Price-earnings multiples (P/E) reflect the ratio of stock prices to per-share common earnings. The lower the number, the lower the price of stocks relative to earnings.

S&P 500 Index: An unmanaged capitalization-weighted index of 500 stocks designated to measure performance of the broad domestic economy through changes in the aggregate market value of 500 stocks representing all major industries. Indexes are unmanaged and investments cannot be made in an index.

The Consumer Confidence Index is based on a survey by the Conference Board that measures how optimistic or pessimistic consumers are with respect to the economy in the near future.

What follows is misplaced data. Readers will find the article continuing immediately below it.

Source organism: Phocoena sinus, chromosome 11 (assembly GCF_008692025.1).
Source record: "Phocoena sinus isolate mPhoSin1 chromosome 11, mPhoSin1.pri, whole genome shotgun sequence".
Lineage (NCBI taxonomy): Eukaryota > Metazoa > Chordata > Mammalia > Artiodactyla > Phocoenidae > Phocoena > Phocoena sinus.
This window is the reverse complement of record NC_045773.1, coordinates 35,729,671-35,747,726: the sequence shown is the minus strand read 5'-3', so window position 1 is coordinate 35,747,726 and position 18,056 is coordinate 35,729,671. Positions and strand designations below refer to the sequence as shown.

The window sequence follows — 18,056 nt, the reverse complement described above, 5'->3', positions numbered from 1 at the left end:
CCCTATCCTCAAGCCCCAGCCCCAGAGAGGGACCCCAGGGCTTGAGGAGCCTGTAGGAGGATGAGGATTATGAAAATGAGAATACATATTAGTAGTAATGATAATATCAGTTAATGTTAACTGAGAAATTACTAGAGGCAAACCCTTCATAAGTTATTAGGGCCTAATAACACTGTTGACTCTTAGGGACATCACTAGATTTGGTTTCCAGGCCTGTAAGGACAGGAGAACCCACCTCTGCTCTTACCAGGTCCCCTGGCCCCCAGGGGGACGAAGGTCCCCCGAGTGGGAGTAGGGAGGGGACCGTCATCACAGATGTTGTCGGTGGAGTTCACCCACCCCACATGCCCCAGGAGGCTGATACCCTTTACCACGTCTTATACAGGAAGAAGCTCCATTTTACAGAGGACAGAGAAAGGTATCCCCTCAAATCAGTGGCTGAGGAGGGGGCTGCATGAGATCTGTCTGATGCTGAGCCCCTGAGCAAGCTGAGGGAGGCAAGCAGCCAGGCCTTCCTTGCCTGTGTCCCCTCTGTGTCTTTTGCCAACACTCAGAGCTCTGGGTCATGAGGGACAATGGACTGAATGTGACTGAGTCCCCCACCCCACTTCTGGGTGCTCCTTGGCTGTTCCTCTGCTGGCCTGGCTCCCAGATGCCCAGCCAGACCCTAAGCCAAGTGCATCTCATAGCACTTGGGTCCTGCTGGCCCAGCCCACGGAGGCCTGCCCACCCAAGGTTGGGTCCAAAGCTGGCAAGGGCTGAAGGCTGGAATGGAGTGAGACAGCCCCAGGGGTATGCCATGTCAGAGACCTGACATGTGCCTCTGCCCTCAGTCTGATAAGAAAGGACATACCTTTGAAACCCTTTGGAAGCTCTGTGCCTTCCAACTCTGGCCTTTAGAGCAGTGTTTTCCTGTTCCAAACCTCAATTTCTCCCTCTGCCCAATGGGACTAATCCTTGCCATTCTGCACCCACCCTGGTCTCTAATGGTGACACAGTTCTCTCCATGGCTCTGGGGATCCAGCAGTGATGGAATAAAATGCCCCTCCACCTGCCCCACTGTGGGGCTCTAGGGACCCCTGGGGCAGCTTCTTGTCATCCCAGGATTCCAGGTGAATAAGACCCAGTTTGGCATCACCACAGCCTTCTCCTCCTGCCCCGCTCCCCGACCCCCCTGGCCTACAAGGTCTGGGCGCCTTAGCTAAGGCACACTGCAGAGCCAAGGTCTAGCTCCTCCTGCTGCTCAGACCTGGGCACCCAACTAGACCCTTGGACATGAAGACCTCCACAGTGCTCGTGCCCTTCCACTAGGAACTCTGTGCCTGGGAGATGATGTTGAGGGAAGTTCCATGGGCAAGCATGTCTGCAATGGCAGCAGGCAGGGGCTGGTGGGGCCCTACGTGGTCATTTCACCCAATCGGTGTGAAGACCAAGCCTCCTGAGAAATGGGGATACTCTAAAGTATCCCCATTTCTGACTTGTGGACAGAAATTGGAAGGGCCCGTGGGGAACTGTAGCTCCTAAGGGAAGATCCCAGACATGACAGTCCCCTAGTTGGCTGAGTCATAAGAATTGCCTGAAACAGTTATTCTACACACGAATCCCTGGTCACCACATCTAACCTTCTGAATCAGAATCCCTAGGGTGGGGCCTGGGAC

The University of Michigan Consumer Sentiment Index is a measure of consumer confidence based on a monthly telephone survey by the University of Michigan that gathers information on consumer expectations regarding the overall economy.

Yield Curve: Graph showing the comparative yields of securities in a particular class according to maturity. Securities on the long end of the yield curve have longer maturities.

Federated Equity Management Company of Pennsylvania